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Beshear: Kentucky to start early stages of reopen in May

Governor Beshear said reopening the state will take time, detailing benchmarks Kentucky must meet before fully returning to 'normal.'

FRANKFORT, Ky. — Kentucky Governor Andy Beshear said the state is still not ready to reopen, but he hopes the beginning stages of reopening can take place in May.

Beshear and Kentucky Department for Public Health Commissioner Dr. Steven Stack detailed benchmarks for the state to fully reopen, based on the White House's prerequisites. Those benchmarks are as follows:

1. Lower number and rate of new cases

The White House's benchmarks suggest states should see 14 days of declining results before entering phase one of reopening. Both Beshear and Stack said Kentucky is at a plateau, but has not seen two weeks on a declining slope at this time.

2. Increased testing and tracing capacity

Beshear said the state's testing and tracing is not near where it needs to be to meet benchmarks. 

Stack said the state currently has 15 machines that can only take one test per county at this moment. Beshear said money from the CARES Act will go into contact tracing staffing.

3. More personal protective equipment

The state, Beshear said, still needs more PPE. White House guidelines suggest states should be able to have a regular supply system independently supply PPE without federal or state government intervention.

"Where we are today versus where we were three weeks ago has significantly changed," Beshear said of current PPE in health care systems across the state.

At the moment, Stack said they cannot currently supply PPE independently.

4. Ability to protect our at-risk population

Beshear said places like senior living facilities and prisons are the most at-risk populations, and the state must be able to protect those populations before easing guidelines.

5. Ability to social distance and comply with CDC guidelines

Some businesses, Beshear said, will be able to open earlier as they are more able to comply with CDC guidelines.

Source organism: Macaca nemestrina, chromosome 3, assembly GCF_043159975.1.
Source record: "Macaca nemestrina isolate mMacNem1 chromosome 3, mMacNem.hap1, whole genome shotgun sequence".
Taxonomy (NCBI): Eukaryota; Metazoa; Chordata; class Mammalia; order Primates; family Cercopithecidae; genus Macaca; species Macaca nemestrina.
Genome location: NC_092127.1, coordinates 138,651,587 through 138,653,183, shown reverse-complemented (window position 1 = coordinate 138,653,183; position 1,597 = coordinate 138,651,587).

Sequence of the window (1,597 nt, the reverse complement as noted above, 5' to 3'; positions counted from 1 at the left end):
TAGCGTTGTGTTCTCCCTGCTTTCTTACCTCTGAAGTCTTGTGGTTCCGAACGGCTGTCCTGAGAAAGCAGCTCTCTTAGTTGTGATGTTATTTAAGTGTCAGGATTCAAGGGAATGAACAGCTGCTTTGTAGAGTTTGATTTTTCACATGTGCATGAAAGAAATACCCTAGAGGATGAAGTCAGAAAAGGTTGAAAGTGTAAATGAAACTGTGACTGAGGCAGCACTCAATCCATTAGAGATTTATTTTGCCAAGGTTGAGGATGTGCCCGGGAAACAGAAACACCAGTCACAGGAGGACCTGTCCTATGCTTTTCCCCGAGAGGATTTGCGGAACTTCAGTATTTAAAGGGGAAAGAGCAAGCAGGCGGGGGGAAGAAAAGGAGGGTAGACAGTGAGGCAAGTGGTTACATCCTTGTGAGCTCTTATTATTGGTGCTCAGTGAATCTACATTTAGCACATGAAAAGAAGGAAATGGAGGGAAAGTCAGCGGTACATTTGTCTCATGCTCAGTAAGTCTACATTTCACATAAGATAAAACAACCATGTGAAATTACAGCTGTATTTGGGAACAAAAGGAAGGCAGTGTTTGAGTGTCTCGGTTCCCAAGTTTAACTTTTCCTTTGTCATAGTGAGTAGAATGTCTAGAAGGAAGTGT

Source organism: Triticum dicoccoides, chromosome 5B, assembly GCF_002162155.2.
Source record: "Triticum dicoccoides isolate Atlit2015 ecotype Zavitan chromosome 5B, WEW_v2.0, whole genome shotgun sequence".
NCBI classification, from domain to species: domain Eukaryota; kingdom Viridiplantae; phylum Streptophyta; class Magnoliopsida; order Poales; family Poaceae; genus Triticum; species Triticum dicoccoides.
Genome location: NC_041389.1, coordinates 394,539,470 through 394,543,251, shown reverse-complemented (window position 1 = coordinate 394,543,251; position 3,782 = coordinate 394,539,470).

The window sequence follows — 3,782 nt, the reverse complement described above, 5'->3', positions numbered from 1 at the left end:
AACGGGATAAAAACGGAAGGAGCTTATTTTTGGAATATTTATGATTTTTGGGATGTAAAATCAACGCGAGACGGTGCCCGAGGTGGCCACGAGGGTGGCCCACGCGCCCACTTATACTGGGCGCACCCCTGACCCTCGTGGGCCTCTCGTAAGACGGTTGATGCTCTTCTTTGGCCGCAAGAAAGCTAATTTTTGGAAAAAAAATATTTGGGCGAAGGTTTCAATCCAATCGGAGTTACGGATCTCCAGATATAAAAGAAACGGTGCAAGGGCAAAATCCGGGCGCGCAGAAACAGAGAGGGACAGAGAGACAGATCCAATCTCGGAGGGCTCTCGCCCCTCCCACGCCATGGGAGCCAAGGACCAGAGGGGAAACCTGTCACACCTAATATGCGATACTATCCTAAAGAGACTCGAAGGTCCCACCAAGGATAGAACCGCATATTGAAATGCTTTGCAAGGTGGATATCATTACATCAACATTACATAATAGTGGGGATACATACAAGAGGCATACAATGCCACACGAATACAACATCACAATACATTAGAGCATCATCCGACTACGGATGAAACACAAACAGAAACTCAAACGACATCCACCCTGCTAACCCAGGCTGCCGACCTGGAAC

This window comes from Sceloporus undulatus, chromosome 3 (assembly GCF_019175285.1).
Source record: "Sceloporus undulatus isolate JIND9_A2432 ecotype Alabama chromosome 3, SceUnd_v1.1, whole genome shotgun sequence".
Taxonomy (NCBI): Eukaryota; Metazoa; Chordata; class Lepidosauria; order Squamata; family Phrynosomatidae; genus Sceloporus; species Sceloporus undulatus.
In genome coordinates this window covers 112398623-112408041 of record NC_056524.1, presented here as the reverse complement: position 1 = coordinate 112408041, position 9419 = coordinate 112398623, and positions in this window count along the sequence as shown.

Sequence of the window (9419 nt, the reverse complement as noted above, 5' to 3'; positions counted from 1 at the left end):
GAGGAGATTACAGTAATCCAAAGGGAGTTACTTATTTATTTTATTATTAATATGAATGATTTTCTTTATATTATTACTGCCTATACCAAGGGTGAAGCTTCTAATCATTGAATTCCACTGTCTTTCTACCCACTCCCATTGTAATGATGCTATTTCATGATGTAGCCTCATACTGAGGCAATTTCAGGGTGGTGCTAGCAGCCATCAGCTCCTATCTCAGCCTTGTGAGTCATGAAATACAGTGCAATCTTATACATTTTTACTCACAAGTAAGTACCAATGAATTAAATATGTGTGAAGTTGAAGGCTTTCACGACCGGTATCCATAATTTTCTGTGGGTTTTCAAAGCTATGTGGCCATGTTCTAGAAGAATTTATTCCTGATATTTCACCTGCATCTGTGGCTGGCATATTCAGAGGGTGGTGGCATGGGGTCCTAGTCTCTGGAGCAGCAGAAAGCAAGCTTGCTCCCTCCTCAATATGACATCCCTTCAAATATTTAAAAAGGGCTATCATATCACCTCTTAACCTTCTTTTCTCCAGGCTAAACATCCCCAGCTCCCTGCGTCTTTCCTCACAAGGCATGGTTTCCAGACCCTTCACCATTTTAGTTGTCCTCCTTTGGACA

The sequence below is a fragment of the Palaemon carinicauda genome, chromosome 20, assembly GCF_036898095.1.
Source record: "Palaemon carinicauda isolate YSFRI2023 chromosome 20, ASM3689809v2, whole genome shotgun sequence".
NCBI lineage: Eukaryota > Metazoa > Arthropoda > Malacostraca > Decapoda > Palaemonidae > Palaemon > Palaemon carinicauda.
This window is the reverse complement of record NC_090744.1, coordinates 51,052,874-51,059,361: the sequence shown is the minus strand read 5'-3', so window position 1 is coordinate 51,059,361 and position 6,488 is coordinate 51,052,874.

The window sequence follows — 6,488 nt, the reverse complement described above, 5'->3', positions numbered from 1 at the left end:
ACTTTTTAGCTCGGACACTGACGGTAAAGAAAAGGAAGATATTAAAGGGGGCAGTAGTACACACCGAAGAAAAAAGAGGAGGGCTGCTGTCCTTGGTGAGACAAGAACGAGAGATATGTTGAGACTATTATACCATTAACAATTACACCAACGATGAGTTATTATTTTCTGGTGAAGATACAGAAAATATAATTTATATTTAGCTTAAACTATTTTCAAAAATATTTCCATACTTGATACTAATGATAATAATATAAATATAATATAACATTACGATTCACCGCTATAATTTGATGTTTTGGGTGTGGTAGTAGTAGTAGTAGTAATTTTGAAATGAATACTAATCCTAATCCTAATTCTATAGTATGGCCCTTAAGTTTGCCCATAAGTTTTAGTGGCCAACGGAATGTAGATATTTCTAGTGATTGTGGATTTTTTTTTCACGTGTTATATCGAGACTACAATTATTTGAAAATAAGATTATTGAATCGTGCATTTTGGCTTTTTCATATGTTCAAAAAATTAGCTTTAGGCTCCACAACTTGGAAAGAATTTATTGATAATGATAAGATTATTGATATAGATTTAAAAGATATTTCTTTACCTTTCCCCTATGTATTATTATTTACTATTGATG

Beshear did mention places like salons that can limit customers would be able to open earlier than places that host large events, like basketball games or concerts.

"Every industry is very different," Beshear said. "Things are going to open faster if they're able to comply with CDC guidelines."

6. Preparedness to deal with a possible future spike

The White House's guidelines said communities might see future spikes in cases as they work to reopen their economy. Beshear and Stack said they want to ensure the state can deal with any possible spikes before being ready to open.

Beshear said he does think the state may not see a need for field hospitals in Lexington and Kentucky, but they are there to prepare as other states have seen spikes quickly.

Hospitals, Beshear said, will need PPE not only for their standard supply chain, but also for a possible spike.

7. The status of vaccines and treatments

"The closer we get to a vaccine or a very effective treatment...that can change the world in a moment," Beshear said.

Stack said they do not expect a vaccine until 2021 at the earliest, and they believe treatments will take months to be approved. Still, Beshear said treatments are "how we get back to something more resembling our old normal."

Beshear did not say the state had to reach all benchmarks to begin the process of reopening the state economy, and said he expected to begin "loosening" restrictions, specifically in health care before May.

Then, Beshear said the state can hope to slowly begin the process in May.

"We've gotta be fluid, we've gotta be flexible, we've gotta be ready to make adjustments," Beshear said.

Beshear did not say the state had to reach all benchmarks to begin the process of reopening the state economy. He also said he does not believe any state meets the White House's benchmarks to begin phase one of reopening their economy at this moment.

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